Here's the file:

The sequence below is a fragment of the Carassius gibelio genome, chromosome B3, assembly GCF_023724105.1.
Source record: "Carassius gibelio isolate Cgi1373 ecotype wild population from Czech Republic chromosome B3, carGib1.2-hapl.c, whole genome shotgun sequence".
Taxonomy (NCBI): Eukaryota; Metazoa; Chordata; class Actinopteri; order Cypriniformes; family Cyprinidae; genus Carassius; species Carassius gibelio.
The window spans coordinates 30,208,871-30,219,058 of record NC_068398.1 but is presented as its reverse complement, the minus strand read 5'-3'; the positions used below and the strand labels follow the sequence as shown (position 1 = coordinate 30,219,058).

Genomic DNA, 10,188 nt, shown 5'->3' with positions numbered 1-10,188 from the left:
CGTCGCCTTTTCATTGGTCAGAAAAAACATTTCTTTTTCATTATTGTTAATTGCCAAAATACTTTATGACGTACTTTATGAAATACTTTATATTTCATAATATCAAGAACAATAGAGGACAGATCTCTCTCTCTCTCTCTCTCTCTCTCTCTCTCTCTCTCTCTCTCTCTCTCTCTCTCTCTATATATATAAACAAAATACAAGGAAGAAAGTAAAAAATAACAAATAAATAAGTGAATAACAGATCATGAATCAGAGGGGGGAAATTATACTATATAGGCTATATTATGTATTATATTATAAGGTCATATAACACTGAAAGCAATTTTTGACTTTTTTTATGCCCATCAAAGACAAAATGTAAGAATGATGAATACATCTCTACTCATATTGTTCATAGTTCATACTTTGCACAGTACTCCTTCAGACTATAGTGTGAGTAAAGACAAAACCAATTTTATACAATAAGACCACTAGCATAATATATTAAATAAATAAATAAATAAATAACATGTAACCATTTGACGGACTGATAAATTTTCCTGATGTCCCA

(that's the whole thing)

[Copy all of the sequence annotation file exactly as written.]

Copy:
The sequence below is a fragment of the Carassius gibelio genome, chromosome B3, assembly GCF_023724105.1.
Source record: "Carassius gibelio isolate Cgi1373 ecotype wild population from Czech Republic chromosome B3, carGib1.2-hapl.c, whole genome shotgun sequence".
Taxonomy (NCBI): Eukaryota; Metazoa; Chordata; class Actinopteri; order Cypriniformes; family Cyprinidae; genus Carassius; species Carassius gibelio.
The window spans coordinates 30,208,871-30,219,058 of record NC_068398.1 but is presented as its reverse complement, the minus strand read 5'-3'; the positions used below and the strand labels follow the sequence as shown (position 1 = coordinate 30,219,058).

Genomic DNA, 10,188 nt, shown 5'->3' with positions numbered 1-10,188 from the left:
CGTCGCCTTTTCATTGGTCAGAAAAAACATTTCTTTTTCATTATTGTTAATTGCCAAAATACTTTATGACGTACTTTATGAAATACTTTATATTTCATAATATCAAGAACAATAGAGGACAGATCTCTCTCTCTCTCTCTCTCTCTCTCTCTCTCTCTCTCTCTCTCTCTCTCTCTCTCTCTATATATATAAACAAAATACAAGGAAGAAAGTAAAAAATAACAAATAAATAAGTGAATAACAGATCATGAATCAGAGGGGGGAAATTATACTATATAGGCTATATTATGTATTATATTATAAGGTCATATAACACTGAAAGCAATTTTTGACTTTTTTTATGCCCATCAAAGACAAAATGTAAGAATGATGAATACATCTCTACTCATATTGTTCATAGTTCATACTTTGCACAGTACTCCTTCAGACTATAGTGTGAGTAAAGACAAAACCAATTTTATACAATAAGACCACTAGCATAATATATTAAATAAATAAATAAATAAATAACATGTAACCATTTGACGGACTGATAAATTTTCCTGATGTCCCA